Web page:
We were deep in a magical wood that skirted a salt-sea cove off the coast of Maine. We had trekked a third of a mile through the pines, footsteps crackling on frosted ground, to a tiny sleeping cabin with just extra socks, a thick blanket, and a thermos of soup with us to keep us warm. Both of us only realized we had left our condoms back in another state once we settled under the blanket for the night.
“I am the “Roe Generation.
We contemplated the chances we were taking. Surely, we were both too old for worrying about one random act of unprotected sex? For years we had been hearing tales of women many years younger than me who were desperate to get pregnant and bankrupting themselves on in-vitro strategies. So many dire stories about the difficulties encountered getting pregnant after 35 that we thought the statistical possibility of me experiencing a first pregnancy in the second half of my 40s after one unprotected act of sex was entirely far-fetched. We decided to let loose our desperate fears about pregnancy and indulge in the only unprotected sex of my lifetime.
A few weeks later, when I realized I had missed my period, I was pretty sure I was experiencing the start of menopause. But, recalling our recent unprotected tryst, I took a pregnancy test just to eliminate the—exceedingly ridiculous we thought—possibility I was pregnant. And found out I was nowhere near menopause.
I was pregnant.
But June 24, 2022 and the Supreme Court’s Dobbs v. Jackson decision was still a dozen years away. I still had the right to an abortion.
“The Roe decision asserted that the state did not have a claim on a pregnant person’s body; instead, the state had to to protect a person’s inalienable right to decide the use of one’s own body, whether within or outside the bounds of pregnancy.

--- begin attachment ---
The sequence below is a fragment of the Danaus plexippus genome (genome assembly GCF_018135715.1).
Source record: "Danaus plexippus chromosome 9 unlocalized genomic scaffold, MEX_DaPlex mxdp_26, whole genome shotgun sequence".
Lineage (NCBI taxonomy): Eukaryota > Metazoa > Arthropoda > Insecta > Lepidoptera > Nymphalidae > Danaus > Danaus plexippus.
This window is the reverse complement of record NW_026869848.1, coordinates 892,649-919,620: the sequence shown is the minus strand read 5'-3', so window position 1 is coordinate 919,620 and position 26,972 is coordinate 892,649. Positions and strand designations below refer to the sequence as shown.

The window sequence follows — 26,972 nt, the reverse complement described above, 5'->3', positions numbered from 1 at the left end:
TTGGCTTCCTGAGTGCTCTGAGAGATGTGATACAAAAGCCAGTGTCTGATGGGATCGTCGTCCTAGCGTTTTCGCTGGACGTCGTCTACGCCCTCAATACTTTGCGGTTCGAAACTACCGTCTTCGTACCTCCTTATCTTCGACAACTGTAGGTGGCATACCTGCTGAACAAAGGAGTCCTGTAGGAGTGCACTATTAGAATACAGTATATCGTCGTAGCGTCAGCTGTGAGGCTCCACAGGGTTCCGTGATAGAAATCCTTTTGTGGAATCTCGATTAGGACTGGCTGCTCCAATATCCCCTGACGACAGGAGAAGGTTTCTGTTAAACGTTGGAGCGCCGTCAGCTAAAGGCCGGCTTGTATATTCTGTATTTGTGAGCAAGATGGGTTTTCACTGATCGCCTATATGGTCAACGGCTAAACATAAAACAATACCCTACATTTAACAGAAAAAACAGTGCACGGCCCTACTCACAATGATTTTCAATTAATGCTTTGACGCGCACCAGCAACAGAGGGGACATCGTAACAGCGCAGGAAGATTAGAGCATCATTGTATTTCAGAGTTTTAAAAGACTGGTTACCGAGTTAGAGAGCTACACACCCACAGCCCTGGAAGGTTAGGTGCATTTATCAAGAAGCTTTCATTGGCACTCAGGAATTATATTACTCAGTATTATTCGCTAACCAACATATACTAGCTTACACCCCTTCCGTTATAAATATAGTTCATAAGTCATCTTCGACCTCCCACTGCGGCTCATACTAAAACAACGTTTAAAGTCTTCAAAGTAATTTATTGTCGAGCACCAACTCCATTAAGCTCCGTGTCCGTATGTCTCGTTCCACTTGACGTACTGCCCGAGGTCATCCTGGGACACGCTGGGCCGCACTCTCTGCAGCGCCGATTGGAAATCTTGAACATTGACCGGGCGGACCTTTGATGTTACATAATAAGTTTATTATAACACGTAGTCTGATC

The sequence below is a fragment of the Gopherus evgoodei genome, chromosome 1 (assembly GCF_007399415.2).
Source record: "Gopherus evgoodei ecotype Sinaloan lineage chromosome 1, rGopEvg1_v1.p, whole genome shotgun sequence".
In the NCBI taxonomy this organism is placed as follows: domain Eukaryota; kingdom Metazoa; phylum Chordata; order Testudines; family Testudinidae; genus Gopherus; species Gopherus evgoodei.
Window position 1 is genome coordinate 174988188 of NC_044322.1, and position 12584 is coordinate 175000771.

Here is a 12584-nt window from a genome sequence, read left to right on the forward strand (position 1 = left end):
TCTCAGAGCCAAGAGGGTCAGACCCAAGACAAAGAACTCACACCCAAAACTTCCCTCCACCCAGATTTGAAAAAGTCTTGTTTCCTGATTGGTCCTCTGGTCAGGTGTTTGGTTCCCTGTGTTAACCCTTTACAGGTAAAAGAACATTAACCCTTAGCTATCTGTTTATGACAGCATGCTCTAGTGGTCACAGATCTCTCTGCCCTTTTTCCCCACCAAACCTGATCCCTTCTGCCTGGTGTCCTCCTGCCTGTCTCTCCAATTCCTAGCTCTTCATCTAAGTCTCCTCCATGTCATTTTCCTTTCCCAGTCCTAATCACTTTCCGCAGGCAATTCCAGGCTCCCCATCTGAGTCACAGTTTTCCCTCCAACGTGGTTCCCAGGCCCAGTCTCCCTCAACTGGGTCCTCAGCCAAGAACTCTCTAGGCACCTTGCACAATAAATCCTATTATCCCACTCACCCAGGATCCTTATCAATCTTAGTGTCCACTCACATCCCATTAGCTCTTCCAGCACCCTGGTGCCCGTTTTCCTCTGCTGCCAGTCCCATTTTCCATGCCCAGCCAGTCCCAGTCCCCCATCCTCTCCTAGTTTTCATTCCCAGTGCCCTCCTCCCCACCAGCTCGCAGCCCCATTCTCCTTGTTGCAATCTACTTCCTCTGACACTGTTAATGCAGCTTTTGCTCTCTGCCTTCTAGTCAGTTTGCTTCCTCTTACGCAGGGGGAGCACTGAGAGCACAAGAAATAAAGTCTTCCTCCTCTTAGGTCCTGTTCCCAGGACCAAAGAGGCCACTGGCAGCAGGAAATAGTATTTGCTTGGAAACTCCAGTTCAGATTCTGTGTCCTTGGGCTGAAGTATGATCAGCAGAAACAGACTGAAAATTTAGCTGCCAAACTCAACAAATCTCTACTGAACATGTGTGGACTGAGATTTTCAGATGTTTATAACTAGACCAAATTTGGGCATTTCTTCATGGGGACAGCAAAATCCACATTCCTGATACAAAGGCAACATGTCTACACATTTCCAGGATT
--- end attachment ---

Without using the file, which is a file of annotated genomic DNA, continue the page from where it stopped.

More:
I was less than one-month pregnant when I found out, had the money, the transportation, and the access to safe, legal, and reliable doctors who could perform it and had the support of my partner, whatever I decided. But, he was not in the decision-making position. I was. I would decide for myself what was the right thing to do. Did I want to be a mother? Did I want to spend my remaining lifetime on this earth as a parent? My male partner’s feelings about the matter were of prime consideration for me, but in the end it was my decision, and I took my time to think through that decision very, very carefully. And then I made it.
My daughter was born in 2010 on my 47th birthday.
This past year, my menses finally came to an end and my daughter experienced the onset of hers. While my menstruating years fall entirely within the half-century stretch between 1972 and 2022 governed by the Roe decision, my daughter does not share the fortunate timing of my generation—the only generation in world history whose choice to avoid pregnancy or to determine the outcome of an unintended pregnancy was, for the entire span of her reproductive life, deemed by her government to be her inalienable right.
“The decisions the U.S. Supreme Court made over half-century ago—Griswold, Eisentstadt, Roe—protected me my whole life.
I am the “Roe Generation.”
I was covered from menarche to menopause by the protections of the Fourteenth Amendment as interpreted by the U.S. Supreme Court asserting that the decision to remain pregnant should be as much in a pregnant person’s own control as whether to have sex in the first place.
That sex itself is a private matter not subject to state interference unless exploitation, coercion, or intimidation was involved, and then only to discipline the perpetrator.
That pregnancy is not some sort of obligatory outcome or deserved punishment for having sex, therefore it is not pertinent whether a pregnancy is a result of rape, incest, or a passion freely engaged in.
That the unanswerable question of whether “life begins at conception” or whether the fetus qualifies as a “person,” is irrelevant to the question of whether a pregnant person legally has to incubate that “life,” “person,” “pre-person,” “embryo,” “fetus,” or “baby.”
That neither a male partner nor men as a group, not the family or the parents of the pregnant person—not even the state itself—has a constitutional right to demand the use of one person’s body for the incubation of another.
And that, even if some people feel a moral or religious imperative is at issue, their religious dogma, logic, and conclusions do not govern civil life in the United States of America.
“And, I feel especially fortunate that, as a member of the Roe Generation, I never had to face what multiple unwanted pregnancies might have done to my own health and life path.